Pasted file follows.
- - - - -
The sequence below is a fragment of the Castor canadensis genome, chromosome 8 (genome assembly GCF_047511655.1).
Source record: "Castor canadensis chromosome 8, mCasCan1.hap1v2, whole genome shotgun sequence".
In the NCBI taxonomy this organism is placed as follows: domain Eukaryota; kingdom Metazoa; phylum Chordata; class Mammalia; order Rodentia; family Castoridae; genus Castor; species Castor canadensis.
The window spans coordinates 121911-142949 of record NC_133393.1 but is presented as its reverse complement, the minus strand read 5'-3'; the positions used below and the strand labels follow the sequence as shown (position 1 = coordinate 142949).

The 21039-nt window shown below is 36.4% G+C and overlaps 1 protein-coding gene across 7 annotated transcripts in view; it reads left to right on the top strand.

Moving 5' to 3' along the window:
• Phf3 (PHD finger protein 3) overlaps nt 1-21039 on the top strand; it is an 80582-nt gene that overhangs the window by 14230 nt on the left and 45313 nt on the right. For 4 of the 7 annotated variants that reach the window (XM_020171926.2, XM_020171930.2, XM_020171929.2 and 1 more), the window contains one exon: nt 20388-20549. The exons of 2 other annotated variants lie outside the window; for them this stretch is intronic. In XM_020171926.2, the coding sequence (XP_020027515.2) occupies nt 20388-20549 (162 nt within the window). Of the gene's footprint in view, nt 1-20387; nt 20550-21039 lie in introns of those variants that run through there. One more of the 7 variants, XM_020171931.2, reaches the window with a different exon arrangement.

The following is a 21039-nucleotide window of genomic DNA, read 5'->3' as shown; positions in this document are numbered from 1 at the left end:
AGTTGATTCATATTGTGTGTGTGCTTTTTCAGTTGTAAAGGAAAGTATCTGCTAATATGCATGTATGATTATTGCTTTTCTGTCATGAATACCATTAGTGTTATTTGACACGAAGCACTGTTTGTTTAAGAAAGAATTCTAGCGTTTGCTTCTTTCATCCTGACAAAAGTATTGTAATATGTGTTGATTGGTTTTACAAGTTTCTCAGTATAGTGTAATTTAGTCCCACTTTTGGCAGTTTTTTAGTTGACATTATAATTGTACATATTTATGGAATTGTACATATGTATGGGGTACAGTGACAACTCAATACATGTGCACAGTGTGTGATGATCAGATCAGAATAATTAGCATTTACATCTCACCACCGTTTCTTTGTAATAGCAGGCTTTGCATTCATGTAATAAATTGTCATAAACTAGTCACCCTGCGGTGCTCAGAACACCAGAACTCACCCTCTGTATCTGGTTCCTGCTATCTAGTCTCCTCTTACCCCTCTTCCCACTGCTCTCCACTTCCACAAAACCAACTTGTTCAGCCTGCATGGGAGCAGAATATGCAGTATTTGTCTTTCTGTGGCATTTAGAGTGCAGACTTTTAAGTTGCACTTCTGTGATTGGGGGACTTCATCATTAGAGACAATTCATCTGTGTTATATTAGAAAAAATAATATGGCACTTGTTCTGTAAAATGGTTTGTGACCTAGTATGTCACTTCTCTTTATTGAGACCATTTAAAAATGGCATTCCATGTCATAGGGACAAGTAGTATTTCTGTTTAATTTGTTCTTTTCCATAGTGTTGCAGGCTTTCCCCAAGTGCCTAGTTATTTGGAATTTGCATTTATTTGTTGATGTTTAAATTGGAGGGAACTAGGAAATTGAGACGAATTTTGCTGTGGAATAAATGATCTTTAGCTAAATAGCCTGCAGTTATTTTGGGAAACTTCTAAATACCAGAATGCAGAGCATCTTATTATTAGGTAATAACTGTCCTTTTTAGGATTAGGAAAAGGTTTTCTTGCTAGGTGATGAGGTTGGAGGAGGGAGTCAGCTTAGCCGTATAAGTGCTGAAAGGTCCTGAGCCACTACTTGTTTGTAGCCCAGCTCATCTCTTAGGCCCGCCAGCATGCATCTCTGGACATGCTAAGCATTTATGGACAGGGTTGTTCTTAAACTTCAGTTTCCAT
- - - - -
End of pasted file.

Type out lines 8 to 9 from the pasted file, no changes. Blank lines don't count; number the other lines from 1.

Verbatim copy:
The following is a 21039-nucleotide window of genomic DNA, read 5'->3' as shown; positions in this document are numbered from 1 at the left end:
AGTTGATTCATATTGTGTGTGTGCTTTTTCAGTTGTAAAGGAAAGTATCTGCTAATATGCATGTATGATTATTGCTTTTCTGTCATGAATACCATTAGTGTTATTTGACACGAAGCACTGTTTGTTTAAGAAAGAATTCTAGCGTTTGCTTCTTTCATCCTGACAAAAGTATTGTAATATGTGTTGATTGGTTTTACAAGTTTCTCAGTATAGTGTAATTTAGTCCCACTTTTGGCAGTTTTTTAGTTGACATTATAATTGTACATATTTATGGAATTGTACATATGTATGGGGTACAGTGACAACTCAATACATGTGCACAGTGTGTGATGATCAGATCAGAATAATTAGCATTTACATCTCACCACCGTTTCTTTGTAATAGCAGGCTTTGCATTCATGTAATAAATTGTCATAAACTAGTCACCCTGCGGTGCTCAGAACACCAGAACTCACCCTCTGTATCTGGTTCCTGCTATCTAGTCTCCTCTTACCCCTCTTCCCACTGCTCTCCACTTCCACAAAACCAACTTGTTCAGCCTGCATGGGAGCAGAATATGCAGTATTTGTCTTTCTGTGGCATTTAGAGTGCAGACTTTTAAGTTGCACTTCTGTGATTGGGGGACTTCATCATTAGAGACAATTCATCTGTGTTATATTAGAAAAAATAATATGGCACTTGTTCTGTAAAATGGTTTGTGACCTAGTATGTCACTTCTCTTTATTGAGACCATTTAAAAATGGCATTCCATGTCATAGGGACAAGTAGTATTTCTGTTTAATTTGTTCTTTTCCATAGTGTTGCAGGCTTTCCCCAAGTGCCTAGTTATTTGGAATTTGCATTTATTTGTTGATGTTTAAATTGGAGGGAACTAGGAAATTGAGACGAATTTTGCTGTGGAATAAATGATCTTTAGCTAAATAGCCTGCAGTTATTTTGGGAAACTTCTAAATACCAGAATGCAGAGCATCTTATTATTAGGTAATAACTGTCCTTTTTAGGATTAGGAAAAGGTTTTCTTGCTAGGTGATGAGGTTGGAGGAGGGAGTCAGCTTAGCCGTATAAGTGCTGAAAGGTCCTGAGCCACTACTTGTTTGTAGCCCAGCTCATCTCTTAGGCCCGCCAGCATGCATCTCTGGACATGCTAAGCATTTATGGACAGGGTTGTTCTTAAACTTCAGTTTCCAT